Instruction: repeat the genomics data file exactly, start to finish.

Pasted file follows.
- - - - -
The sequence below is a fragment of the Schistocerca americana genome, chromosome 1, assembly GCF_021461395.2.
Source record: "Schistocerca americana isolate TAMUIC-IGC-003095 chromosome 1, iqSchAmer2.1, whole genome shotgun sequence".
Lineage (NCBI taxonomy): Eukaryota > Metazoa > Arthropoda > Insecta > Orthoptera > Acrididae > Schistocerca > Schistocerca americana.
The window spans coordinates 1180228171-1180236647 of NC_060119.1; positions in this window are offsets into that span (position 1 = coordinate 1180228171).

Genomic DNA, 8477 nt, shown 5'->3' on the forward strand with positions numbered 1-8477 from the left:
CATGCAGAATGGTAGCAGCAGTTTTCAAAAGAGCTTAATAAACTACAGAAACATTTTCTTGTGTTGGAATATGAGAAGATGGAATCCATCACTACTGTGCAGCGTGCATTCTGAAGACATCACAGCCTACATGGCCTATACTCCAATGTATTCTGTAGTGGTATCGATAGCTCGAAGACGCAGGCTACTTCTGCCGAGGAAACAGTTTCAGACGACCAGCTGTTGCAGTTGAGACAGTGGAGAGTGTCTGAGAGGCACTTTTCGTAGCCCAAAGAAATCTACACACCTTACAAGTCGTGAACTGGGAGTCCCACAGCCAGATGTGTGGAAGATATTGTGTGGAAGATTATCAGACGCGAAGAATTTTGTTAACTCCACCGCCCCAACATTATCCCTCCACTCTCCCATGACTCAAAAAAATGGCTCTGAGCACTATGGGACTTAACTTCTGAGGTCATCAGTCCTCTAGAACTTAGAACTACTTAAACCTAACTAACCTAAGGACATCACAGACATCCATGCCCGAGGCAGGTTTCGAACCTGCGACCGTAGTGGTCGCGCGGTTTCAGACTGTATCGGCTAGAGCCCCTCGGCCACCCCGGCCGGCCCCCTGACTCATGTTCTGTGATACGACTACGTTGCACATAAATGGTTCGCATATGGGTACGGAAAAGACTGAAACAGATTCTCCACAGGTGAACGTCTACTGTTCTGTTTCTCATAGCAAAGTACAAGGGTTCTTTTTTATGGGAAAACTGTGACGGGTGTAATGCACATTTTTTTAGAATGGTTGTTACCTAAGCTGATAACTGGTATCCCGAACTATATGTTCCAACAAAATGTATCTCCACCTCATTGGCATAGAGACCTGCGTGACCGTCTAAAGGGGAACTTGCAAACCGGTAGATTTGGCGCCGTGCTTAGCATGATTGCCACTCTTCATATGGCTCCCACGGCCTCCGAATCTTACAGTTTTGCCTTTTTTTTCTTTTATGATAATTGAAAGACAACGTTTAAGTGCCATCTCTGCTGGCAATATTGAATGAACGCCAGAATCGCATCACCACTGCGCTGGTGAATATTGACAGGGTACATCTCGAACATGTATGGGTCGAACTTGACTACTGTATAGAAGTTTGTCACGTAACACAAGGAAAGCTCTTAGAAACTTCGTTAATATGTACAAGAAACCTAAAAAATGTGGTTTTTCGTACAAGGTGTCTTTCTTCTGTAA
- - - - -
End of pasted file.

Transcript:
The sequence below is a fragment of the Schistocerca americana genome, chromosome 1, assembly GCF_021461395.2.
Source record: "Schistocerca americana isolate TAMUIC-IGC-003095 chromosome 1, iqSchAmer2.1, whole genome shotgun sequence".
Lineage (NCBI taxonomy): Eukaryota > Metazoa > Arthropoda > Insecta > Orthoptera > Acrididae > Schistocerca > Schistocerca americana.
The window spans coordinates 1180228171-1180236647 of NC_060119.1; positions in this window are offsets into that span (position 1 = coordinate 1180228171).

Genomic DNA, 8477 nt, shown 5'->3' on the forward strand with positions numbered 1-8477 from the left:
CATGCAGAATGGTAGCAGCAGTTTTCAAAAGAGCTTAATAAACTACAGAAACATTTTCTTGTGTTGGAATATGAGAAGATGGAATCCATCACTACTGTGCAGCGTGCATTCTGAAGACATCACAGCCTACATGGCCTATACTCCAATGTATTCTGTAGTGGTATCGATAGCTCGAAGACGCAGGCTACTTCTGCCGAGGAAACAGTTTCAGACGACCAGCTGTTGCAGTTGAGACAGTGGAGAGTGTCTGAGAGGCACTTTTCGTAGCCCAAAGAAATCTACACACCTTACAAGTCGTGAACTGGGAGTCCCACAGCCAGATGTGTGGAAGATATTGTGTGGAAGATTATCAGACGCGAAGAATTTTGTTAACTCCACCGCCCCAACATTATCCCTCCACTCTCCCATGACTCAAAAAAATGGCTCTGAGCACTATGGGACTTAACTTCTGAGGTCATCAGTCCTCTAGAACTTAGAACTACTTAAACCTAACTAACCTAAGGACATCACAGACATCCATGCCCGAGGCAGGTTTCGAACCTGCGACCGTAGTGGTCGCGCGGTTTCAGACTGTATCGGCTAGAGCCCCTCGGCCACCCCGGCCGGCCCCCTGACTCATGTTCTGTGATACGACTACGTTGCACATAAATGGTTCGCATATGGGTACGGAAAAGACTGAAACAGATTCTCCACAGGTGAACGTCTACTGTTCTGTTTCTCATAGCAAAGTACAAGGGTTCTTTTTTATGGGAAAACTGTGACGGGTGTAATGCACATTTTTTTAGAATGGTTGTTACCTAAGCTGATAACTGGTATCCCGAACTATATGTTCCAACAAAATGTATCTCCACCTCATTGGCATAGAGACCTGCGTGACCGTCTAAAGGGGAACTTGCAAACCGGTAGATTTGGCGCCGTGCTTAGCATGATTGCCACTCTTCATATGGCTCCCACGGCCTCCGAATCTTACAGTTTTGCCTTTTTTTTCTTTTATGATAATTGAAAGACAACGTTTAAGTGCCATCTCTGCTGGCAATATTGAATGAACGCCAGAATCGCATCACCACTGCGCTGGTGAATATTGACAGGGTACATCTCGAACATGTATGGGTCGAACTTGACTACTGTATAGAAGTTTGTCACGTAACACAAGGAAAGCTCTTAGAAACTTCGTTAATATGTACAAGAAACCTAAAAAATGTGGTTTTTCGTACAAGGTGTCTTTCTTCTGTAA